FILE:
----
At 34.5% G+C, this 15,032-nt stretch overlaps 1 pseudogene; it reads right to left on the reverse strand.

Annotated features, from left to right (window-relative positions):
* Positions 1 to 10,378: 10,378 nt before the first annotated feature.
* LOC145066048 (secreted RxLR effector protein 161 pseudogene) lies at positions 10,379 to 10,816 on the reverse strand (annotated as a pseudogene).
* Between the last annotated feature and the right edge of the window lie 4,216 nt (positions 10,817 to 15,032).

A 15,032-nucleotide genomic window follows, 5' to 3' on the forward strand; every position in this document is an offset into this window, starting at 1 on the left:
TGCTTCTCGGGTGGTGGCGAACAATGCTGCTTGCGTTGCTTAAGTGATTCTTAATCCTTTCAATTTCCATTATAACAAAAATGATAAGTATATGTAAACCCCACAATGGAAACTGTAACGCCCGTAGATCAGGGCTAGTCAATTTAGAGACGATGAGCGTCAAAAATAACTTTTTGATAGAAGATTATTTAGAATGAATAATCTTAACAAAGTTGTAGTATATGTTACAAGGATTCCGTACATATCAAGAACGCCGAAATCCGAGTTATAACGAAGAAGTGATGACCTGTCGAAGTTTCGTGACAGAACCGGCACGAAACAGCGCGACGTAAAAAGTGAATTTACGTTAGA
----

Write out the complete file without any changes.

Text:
At 34.5% G+C, this 15,032-nt stretch overlaps 1 pseudogene; it reads right to left on the reverse strand.

Annotated features, from left to right (window-relative positions):
* Positions 1 to 10,378: 10,378 nt before the first annotated feature.
* LOC145066048 (secreted RxLR effector protein 161 pseudogene) lies at positions 10,379 to 10,816 on the reverse strand (annotated as a pseudogene).
* Between the last annotated feature and the right edge of the window lie 4,216 nt (positions 10,817 to 15,032).

A 15,032-nucleotide genomic window follows, 5' to 3' on the forward strand; every position in this document is an offset into this window, starting at 1 on the left:
TGCTTCTCGGGTGGTGGCGAACAATGCTGCTTGCGTTGCTTAAGTGATTCTTAATCCTTTCAATTTCCATTATAACAAAAATGATAAGTATATGTAAACCCCACAATGGAAACTGTAACGCCCGTAGATCAGGGCTAGTCAATTTAGAGACGATGAGCGTCAAAAATAACTTTTTGATAGAAGATTATTTAGAATGAATAATCTTAACAAAGTTGTAGTATATGTTACAAGGATTCCGTACATATCAAGAACGCCGAAATCCGAGTTATAACGAAGAAGTGATGACCTGTCGAAGTTTCGTGACAGAACCGGCACGAAACAGCGCGACGTAAAAAGTGAATTTACGTTAGA